HyperX is best known for their gaming headsets and headphones, but those talents make them equally well suited to designing microphones. The QuadCast is a pretty serious microphone that's tailor made for professional use. The shock mount is specially crafted to minimize the effect of vibration on the quality of your recording. It even offers four different polar patterns, so you can adjust the circumstances to suit the needs of any given situation. It also promises the full frequency response range of human hearing. All of these combine to create a best in class microphone that can be employed in a wide variety of different scenarios.
7. Shure MV5 USB Digital Microphone
You can pick up the Shure MV5 for under a hundred bucks, but it's well suited to aspiring professionals and especially those who need to adapt to different environments outside of the traditional fixed studio. It comes with its own stand, but it's also designed to be mounted easily. But what's especially refreshing is how adaptable it is. There are different established settings for different recording formats, and the plug and play design ensures it will work without the need to download drivers. And if you're just getting started, it will completely handle equalization, gain, and compression so you don't get overwhelmed by the process of recording.
8. Razer Seiren X USB Streaming Microphone
Razer is another brand that's almost entirely ensconced in the world of video game peripherals, and while the Seiren X is a great choice if you're looking to record a Let's Play or or stream your multiplayer adventures, it's just as good for recording podcasts or even music. With a height of less than nine inches and otherwise compact dimensions across the board, this is a great mic to take with you on your travels, and the headphones input promises zero latency monitoring. And as you might hope from a mic that's supposed to be carried with you, this model is shock resistant so it can offer great recording even in less than ideal scenarios.
9. Rode NT-USB USB Microphone
The Rode NT-USB microphone features all the basics you could want for semi-professional or professional recording in a single package. That includes a pop filter, tripod, storage pouch, and ring mount. And these are good tools to have, since this lightweight mic can comfortably go with you anywhere. Even better, it's designed to work with both Mac and Windows operating systems as well as most major recording and mixing software platforms. It also provides zero-latency headphone monitoring so you'll be sure that the voice coming out of your mic sounds as good as it does in your head.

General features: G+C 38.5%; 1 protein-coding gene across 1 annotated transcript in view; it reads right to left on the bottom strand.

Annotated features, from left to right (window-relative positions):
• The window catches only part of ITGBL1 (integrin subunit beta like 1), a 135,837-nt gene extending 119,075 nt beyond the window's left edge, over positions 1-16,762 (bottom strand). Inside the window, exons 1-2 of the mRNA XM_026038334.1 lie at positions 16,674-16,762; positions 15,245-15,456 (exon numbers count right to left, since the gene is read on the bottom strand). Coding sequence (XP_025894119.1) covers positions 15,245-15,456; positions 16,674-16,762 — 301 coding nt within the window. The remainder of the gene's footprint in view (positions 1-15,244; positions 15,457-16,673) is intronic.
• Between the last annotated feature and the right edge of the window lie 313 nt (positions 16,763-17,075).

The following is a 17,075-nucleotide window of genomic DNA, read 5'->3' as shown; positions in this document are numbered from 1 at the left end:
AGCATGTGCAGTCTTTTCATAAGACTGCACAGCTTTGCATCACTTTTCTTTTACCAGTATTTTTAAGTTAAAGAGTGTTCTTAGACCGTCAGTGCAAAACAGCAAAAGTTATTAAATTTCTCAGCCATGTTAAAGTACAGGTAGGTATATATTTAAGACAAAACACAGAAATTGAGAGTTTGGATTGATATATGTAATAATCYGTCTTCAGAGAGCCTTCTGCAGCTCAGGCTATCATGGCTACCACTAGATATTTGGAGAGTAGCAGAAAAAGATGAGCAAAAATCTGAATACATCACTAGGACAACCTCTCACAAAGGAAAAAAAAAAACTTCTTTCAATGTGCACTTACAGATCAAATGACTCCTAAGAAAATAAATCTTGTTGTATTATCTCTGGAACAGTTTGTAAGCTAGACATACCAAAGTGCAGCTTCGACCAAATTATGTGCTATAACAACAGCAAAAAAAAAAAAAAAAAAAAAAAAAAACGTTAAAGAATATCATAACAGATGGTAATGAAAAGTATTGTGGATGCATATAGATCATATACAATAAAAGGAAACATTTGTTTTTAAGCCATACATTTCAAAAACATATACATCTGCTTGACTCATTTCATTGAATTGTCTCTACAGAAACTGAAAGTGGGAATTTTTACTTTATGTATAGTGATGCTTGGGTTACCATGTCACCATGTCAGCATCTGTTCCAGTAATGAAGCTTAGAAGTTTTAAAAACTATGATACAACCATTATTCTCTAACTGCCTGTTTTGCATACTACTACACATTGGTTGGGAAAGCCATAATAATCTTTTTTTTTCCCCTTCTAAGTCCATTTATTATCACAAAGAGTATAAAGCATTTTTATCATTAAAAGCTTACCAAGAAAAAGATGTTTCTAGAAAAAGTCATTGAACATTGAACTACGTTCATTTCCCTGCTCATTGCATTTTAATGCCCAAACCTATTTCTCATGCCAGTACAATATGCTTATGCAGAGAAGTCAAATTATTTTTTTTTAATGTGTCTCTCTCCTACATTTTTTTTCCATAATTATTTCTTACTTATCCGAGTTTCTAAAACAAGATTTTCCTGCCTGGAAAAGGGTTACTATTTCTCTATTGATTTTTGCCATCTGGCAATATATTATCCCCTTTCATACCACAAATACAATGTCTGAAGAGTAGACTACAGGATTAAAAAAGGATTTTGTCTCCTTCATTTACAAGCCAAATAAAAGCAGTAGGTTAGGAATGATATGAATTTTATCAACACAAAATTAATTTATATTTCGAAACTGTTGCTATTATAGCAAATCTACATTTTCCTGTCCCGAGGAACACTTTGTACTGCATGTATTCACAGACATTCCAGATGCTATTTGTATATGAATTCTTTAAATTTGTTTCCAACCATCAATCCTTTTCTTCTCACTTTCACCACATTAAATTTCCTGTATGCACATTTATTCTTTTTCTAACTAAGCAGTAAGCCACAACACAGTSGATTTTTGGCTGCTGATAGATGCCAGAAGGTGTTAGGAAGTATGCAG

10. BLUE Microphones Yeti USB Microphone
Blue is the only brand to earn two spots on our list, but we're confident in including the Yeti. The ability to shift seamlessly between four different polar patterns is the obvious advantage here, making it a great choice for any recording environment imaginable. And the setup process is a complete breeze. Just plug your USB cable into your source device, and you're up and ready to go. Gain control is completely adjustable, so even an inexperienced user can pretty quickly remove the risk of interference when recording. And the studio controls are particularly impressive. Everything from pattern selection to the mute button are easily and intuitively accessible at all time.
USB Microphone Buyer’s Guide
Are you shopping for your first USB mic? That’s okay. Understanding the different aspects you need to check when seeking out the best sound quality can be difficult, and a single company name won’t always tell you much about the quality of a mic. But keep reading to level up your knowledge and shop for a mic with more confidence.
Any device that records or plays music is going to need to deliver audio across the frequency response range. A higher number does a better job of detecting higher pitch sounds, while a lower number represents bass and other low frequencies. The human hearing range is 20 hertz to 20,000 hertz (or 20 kilohertz), but if you’re just recording a podcast or a video, chances are you don’t need a mic that covers the whole frequency response range, since the human voice falls squarely in the middle of the frequency response scale.
If you’re looking to record music or have a wider range of sounds available to you, you should concern yourself a bit more with having a wide range. What’s more importance is the consistency of scale for the frequency response level. If you really want to find the most consistent mic on the market, you can easily track down a frequency response scale for most of these mics.
Check for models that represent a flat line for the frequency response range (and particularly the middle, as that represents most of the human speaking range) if you want reliable results for the quality of your audio recordings.